This was like the moment when we were going to see which Republican party was going to come into ascendance and whether it was going to be one that was really on these issues, or one that was going to take questions like for example, critical race theory to talk about. Is that battle happening and I just don't see it because I might not be seeing it or is it seated? I see the fight happening at the Democratic party. Is it happening in the Republican party?
Michael Steele: No. In large measure, no, it's not. 75%, 76%, 78% of the base of the Republican party are stuck on Trump. We know, you certainly know as both of you as professors, when you have someone in your class who's stuck on stupid, you realize there's very little that, you might as well just give them the grade now and move on because it ain't going to work. That's where we are in the party. I mean, there're those of us who are trying to carve out.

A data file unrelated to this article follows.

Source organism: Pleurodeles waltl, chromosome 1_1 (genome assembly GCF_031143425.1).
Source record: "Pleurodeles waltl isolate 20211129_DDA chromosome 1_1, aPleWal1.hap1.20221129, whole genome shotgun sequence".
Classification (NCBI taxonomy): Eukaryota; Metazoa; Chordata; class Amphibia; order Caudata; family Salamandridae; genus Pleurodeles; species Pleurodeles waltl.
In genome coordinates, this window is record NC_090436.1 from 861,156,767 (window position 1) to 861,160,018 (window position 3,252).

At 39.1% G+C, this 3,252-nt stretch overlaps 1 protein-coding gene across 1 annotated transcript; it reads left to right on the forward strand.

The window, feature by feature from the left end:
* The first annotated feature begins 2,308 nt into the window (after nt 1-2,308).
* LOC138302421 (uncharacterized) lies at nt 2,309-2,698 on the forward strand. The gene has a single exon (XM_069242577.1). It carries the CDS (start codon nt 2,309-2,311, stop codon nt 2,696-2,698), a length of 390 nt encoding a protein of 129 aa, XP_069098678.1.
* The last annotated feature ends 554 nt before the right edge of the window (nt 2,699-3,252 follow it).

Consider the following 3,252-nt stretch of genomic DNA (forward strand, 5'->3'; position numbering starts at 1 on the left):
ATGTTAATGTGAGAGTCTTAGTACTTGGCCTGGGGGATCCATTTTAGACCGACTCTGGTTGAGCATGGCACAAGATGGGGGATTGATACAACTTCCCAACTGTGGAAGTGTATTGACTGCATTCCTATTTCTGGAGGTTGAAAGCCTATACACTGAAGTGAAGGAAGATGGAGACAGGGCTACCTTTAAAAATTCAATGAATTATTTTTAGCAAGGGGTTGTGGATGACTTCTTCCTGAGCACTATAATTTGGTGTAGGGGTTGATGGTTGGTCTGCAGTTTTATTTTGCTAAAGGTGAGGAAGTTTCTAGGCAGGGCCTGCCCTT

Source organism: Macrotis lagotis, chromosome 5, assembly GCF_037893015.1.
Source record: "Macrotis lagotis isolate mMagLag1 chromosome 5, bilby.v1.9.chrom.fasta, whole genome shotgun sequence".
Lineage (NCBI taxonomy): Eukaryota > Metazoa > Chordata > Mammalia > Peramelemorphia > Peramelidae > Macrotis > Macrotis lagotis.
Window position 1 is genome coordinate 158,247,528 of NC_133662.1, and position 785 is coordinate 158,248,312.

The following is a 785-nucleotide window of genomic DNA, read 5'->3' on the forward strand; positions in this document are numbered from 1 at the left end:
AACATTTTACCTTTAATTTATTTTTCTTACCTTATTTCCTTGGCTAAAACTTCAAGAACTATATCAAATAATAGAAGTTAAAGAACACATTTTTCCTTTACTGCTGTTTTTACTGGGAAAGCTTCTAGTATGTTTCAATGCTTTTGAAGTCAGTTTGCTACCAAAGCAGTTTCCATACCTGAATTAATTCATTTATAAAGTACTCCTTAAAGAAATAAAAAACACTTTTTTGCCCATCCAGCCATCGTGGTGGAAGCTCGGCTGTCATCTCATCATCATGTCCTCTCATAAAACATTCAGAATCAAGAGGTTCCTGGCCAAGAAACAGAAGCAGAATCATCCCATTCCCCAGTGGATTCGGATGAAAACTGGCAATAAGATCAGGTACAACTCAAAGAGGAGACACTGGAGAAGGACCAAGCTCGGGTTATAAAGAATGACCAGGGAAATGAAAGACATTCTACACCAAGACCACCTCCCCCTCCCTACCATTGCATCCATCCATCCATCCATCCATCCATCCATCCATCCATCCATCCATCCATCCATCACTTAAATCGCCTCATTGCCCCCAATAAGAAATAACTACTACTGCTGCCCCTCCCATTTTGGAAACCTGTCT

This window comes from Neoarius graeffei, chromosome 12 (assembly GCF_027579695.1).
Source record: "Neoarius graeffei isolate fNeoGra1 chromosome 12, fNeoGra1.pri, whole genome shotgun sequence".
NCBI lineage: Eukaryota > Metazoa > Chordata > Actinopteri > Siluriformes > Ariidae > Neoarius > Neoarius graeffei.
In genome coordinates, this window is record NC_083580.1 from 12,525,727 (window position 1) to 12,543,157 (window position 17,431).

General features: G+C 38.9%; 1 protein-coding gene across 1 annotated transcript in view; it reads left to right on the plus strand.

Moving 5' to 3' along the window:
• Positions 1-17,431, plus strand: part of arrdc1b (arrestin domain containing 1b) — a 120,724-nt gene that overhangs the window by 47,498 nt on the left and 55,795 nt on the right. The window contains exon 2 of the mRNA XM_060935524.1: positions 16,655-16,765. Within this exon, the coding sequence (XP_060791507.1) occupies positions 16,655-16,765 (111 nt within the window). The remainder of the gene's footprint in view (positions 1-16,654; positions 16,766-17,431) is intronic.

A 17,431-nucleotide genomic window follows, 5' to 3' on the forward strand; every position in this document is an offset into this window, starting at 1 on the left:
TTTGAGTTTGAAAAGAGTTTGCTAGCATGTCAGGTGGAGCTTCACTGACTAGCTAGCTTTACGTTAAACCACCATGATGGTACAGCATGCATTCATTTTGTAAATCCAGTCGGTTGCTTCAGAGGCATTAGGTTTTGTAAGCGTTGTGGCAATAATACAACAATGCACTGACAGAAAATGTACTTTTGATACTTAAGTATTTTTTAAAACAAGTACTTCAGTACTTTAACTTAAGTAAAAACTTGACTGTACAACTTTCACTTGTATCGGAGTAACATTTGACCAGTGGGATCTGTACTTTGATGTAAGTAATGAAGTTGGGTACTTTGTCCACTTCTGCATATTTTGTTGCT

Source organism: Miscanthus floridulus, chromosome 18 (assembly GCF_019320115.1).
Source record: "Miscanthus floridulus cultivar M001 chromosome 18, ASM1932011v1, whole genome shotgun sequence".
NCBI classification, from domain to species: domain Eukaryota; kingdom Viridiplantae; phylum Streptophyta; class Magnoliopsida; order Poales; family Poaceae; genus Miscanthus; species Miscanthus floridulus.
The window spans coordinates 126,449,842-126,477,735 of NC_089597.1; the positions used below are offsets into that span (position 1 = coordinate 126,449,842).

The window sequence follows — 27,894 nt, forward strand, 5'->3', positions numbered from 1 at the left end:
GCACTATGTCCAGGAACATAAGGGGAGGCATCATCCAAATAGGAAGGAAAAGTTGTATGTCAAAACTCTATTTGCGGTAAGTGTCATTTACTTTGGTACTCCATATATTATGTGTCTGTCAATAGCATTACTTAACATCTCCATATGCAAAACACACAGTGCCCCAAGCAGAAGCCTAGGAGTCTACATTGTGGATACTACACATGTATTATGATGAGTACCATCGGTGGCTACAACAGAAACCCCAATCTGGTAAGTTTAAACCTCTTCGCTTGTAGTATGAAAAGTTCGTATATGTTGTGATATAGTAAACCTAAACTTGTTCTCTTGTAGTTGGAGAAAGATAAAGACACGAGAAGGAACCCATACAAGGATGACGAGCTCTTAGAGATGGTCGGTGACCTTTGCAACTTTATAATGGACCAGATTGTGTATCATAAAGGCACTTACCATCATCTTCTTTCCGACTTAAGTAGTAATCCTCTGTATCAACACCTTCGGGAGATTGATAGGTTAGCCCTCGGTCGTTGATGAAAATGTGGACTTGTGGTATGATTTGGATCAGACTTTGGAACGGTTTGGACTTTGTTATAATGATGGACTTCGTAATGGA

In fact, I got into a little bit of a debate with a buddy of mine and he just kept pressing, "Why are you still a Republican? If all of this is going on then why are you still a Republican?" I said, "Well, because there's a handful of us who want to stay inside with the light that says, this is what democracy is about. This is what the Republican party of Lincoln was about. These are the things that we still value and stand for."